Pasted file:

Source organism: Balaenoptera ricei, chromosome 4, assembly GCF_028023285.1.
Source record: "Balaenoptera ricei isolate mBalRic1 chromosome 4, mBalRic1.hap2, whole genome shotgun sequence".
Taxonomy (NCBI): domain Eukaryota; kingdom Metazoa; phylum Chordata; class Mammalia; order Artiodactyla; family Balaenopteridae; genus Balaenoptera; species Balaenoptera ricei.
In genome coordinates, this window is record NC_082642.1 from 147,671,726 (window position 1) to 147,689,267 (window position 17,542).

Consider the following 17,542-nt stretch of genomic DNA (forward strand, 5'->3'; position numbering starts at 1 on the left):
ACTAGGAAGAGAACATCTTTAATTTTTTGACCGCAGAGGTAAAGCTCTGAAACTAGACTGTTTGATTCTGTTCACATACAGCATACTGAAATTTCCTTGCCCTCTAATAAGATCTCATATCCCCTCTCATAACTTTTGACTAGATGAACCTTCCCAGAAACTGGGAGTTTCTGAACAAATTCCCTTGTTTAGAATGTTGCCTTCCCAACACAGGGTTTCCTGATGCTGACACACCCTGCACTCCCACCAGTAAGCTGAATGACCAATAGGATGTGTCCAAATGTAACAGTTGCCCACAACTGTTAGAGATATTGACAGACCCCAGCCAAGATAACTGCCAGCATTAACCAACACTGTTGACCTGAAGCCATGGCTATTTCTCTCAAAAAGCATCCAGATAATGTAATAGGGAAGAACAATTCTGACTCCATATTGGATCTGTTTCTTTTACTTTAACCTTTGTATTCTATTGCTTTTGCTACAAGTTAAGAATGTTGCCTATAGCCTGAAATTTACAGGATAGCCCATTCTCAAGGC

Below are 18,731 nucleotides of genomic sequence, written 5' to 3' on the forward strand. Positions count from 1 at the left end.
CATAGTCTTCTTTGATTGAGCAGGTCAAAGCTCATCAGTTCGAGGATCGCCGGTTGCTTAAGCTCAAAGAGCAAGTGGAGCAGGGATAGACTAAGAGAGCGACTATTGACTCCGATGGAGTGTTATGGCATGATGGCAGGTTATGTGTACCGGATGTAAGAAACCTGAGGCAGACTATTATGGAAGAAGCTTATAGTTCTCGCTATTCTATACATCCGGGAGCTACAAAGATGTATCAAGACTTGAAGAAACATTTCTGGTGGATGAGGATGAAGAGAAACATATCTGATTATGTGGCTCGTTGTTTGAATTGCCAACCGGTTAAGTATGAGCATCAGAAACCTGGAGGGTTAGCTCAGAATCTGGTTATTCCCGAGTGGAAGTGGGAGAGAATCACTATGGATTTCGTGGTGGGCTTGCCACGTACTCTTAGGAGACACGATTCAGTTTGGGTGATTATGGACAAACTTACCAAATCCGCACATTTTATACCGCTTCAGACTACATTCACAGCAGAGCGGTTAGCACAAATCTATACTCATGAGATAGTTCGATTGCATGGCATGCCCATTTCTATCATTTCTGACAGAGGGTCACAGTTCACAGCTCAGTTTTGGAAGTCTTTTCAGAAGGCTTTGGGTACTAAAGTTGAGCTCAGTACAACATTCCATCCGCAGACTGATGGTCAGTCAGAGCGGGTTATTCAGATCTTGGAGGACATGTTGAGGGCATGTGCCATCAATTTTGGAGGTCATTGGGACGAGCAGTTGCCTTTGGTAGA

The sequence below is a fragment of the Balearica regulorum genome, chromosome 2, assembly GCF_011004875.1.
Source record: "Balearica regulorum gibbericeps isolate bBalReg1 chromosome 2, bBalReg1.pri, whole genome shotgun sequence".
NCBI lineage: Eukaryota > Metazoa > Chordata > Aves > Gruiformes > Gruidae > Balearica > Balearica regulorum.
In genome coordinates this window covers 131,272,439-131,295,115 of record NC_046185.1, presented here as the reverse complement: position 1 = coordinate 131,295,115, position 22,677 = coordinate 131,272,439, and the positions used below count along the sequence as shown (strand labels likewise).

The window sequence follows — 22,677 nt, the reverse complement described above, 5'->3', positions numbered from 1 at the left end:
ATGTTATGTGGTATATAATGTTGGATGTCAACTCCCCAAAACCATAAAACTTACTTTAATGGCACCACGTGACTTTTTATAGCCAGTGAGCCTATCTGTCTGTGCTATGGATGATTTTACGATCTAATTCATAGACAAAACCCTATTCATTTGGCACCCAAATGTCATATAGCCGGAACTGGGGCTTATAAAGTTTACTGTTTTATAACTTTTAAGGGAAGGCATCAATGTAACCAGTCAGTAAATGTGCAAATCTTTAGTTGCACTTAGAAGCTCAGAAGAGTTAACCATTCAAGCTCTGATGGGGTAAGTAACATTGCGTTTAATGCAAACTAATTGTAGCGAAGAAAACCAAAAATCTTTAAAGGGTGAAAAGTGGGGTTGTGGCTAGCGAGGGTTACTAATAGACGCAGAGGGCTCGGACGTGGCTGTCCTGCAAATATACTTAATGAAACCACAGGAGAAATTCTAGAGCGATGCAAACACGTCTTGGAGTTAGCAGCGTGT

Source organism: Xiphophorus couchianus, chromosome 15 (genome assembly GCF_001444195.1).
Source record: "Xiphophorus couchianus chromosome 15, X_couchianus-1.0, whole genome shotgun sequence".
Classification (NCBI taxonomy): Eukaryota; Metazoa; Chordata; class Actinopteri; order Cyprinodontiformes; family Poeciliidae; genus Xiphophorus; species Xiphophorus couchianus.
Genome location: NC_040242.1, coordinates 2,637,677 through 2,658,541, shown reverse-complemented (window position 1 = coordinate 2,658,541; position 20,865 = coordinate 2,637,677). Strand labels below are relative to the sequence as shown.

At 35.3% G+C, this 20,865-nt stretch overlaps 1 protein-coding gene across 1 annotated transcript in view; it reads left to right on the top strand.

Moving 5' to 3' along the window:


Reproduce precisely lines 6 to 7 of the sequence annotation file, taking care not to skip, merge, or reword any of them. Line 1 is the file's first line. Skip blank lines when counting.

ACTAGGAAGAGAACATCTTTAATTTTTTGACCGCAGAGGTAAAGCTCTGAAACTAGACTGTTTGATTCTGTTCACATACAGCATACTGAAATTTCCTTGCCCTCTAATAAGATCTCATATCCCCTCTCATAACTTTTGACTAGATGAACCTTCCCAGAAACTGGGAGTTTCTGAACAAATTCCCTTGTTTAGAATGTTGCCTTCCCAACACAGGGTTTCCTGATGCTGACACACCCTGCACTCCCACCAGTAAGCTGAATGACCAATAGGATGTGTCCAAATGTAACAGTTGCCCACAACTGTTAGAGATATTGACAGACCCCAGCCAAGATAACTGCCAGCATTAACCAACACTGTTGACCTGAAGCCATGGCTATTTCTCTCAAAAAGCATCCAGATAATGTAATAGGGAAGAACAATTCTGACTCCATATTGGATCTGTTTCTTTTACTTTAACCTTTGTATTCTATTGCTTTTGCTACAAGTTAAGAATGTTGCCTATAGCCTGAAATTTACAGGATAGCCCATTCTCAAGGC

Below are 18,731 nucleotides of genomic sequence, written 5' to 3' on the forward strand. Positions count from 1 at the left end.